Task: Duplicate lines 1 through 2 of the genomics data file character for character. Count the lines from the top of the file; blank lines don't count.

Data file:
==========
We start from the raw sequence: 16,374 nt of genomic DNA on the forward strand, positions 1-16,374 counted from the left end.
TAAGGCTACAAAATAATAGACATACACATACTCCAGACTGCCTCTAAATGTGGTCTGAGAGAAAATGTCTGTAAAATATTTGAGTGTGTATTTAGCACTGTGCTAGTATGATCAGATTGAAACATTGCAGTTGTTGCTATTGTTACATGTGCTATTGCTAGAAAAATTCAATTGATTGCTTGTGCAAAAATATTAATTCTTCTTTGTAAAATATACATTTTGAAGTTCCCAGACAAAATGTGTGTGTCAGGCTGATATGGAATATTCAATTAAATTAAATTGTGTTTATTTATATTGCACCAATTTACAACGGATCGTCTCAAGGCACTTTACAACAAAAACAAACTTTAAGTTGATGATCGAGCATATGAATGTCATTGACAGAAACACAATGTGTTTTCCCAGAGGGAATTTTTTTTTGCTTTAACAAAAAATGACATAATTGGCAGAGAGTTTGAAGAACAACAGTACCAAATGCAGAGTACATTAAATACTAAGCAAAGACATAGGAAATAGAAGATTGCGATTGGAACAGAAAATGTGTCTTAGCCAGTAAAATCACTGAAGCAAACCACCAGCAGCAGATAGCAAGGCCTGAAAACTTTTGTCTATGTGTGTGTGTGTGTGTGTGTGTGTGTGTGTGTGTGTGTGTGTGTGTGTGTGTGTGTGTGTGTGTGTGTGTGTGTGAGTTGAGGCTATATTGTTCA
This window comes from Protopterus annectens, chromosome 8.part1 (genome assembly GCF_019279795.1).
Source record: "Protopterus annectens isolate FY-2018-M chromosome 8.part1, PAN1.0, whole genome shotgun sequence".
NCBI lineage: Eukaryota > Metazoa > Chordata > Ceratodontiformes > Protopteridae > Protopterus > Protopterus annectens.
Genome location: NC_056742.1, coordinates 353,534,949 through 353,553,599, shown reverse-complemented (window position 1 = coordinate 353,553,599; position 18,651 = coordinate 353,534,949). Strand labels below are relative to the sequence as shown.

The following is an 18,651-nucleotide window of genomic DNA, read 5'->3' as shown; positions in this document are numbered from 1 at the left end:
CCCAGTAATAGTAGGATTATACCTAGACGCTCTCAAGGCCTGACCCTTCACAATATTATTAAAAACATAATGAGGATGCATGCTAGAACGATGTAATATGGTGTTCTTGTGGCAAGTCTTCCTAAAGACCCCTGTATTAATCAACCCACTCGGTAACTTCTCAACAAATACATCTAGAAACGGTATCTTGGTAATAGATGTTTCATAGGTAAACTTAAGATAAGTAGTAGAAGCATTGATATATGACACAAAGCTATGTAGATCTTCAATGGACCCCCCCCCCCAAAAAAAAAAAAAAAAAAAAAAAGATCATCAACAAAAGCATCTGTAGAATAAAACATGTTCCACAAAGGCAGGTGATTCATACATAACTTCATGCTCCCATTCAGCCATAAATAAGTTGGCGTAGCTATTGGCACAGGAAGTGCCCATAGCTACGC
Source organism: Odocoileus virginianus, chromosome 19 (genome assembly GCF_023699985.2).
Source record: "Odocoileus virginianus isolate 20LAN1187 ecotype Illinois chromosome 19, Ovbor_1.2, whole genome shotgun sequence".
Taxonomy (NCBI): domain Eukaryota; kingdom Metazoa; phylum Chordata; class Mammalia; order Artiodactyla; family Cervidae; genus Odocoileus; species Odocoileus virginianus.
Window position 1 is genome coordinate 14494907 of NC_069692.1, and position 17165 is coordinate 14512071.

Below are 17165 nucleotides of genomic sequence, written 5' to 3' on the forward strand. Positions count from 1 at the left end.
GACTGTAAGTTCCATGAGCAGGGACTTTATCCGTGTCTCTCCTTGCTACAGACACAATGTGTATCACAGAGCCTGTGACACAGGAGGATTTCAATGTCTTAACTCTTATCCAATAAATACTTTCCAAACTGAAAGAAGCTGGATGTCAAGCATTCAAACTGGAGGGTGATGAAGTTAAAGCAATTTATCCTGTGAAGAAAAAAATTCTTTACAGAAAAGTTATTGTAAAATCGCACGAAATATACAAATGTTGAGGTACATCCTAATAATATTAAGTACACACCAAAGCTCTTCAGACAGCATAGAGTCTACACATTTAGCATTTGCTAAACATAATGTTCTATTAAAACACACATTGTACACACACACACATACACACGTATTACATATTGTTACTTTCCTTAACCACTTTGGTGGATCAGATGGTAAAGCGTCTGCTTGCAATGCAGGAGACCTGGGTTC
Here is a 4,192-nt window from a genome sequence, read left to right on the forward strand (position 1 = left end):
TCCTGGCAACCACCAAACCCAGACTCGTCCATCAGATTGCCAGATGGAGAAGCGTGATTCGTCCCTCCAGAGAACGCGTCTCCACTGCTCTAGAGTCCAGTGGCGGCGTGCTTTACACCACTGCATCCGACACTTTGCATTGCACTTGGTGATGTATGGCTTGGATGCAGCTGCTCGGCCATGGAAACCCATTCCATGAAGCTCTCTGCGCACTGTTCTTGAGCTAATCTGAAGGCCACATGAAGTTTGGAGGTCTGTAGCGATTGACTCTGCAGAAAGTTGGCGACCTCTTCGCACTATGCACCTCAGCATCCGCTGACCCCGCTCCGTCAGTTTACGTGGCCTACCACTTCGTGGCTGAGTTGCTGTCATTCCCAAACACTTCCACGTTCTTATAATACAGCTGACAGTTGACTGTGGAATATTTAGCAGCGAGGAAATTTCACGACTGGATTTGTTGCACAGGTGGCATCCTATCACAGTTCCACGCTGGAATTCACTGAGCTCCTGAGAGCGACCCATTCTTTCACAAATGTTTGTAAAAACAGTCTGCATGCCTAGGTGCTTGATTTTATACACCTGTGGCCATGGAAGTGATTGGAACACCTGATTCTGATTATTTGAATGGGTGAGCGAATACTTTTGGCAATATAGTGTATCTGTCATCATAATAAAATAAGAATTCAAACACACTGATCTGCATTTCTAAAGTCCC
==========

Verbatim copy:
We start from the raw sequence: 16,374 nt of genomic DNA on the forward strand, positions 1-16,374 counted from the left end.
TAAGGCTACAAAATAATAGACATACACATACTCCAGACTGCCTCTAAATGTGGTCTGAGAGAAAATGTCTGTAAAATATTTGAGTGTGTATTTAGCACTGTGCTAGTATGATCAGATTGAAACATTGCAGTTGTTGCTATTGTTACATGTGCTATTGCTAGAAAAATTCAATTGATTGCTTGTGCAAAAATATTAATTCTTCTTTGTAAAATATACATTTTGAAGTTCCCAGACAAAATGTGTGTGTCAGGCTGATATGGAATATTCAATTAAATTAAATTGTGTTTATTTATATTGCACCAATTTACAACGGATCGTCTCAAGGCACTTTACAACAAAAACAAACTTTAAGTTGATGATCGAGCATATGAATGTCATTGACAGAAACACAATGTGTTTTCCCAGAGGGAATTTTTTTTTGCTTTAACAAAAAATGACATAATTGGCAGAGAGTTTGAAGAACAACAGTACCAAATGCAGAGTACATTAAATACTAAGCAAAGACATAGGAAATAGAAGATTGCGATTGGAACAGAAAATGTGTCTTAGCCAGTAAAATCACTGAAGCAAACCACCAGCAGCAGATAGCAAGGCCTGAAAACTTTTGTCTATGTGTGTGTGTGTGTGTGTGTGTGTGTGTGTGTGTGTGTGTGTGTGTGTGTGTGTGTGTGTGTGTGTGTGTGTGTGAGTTGAGGCTATATTGTTCA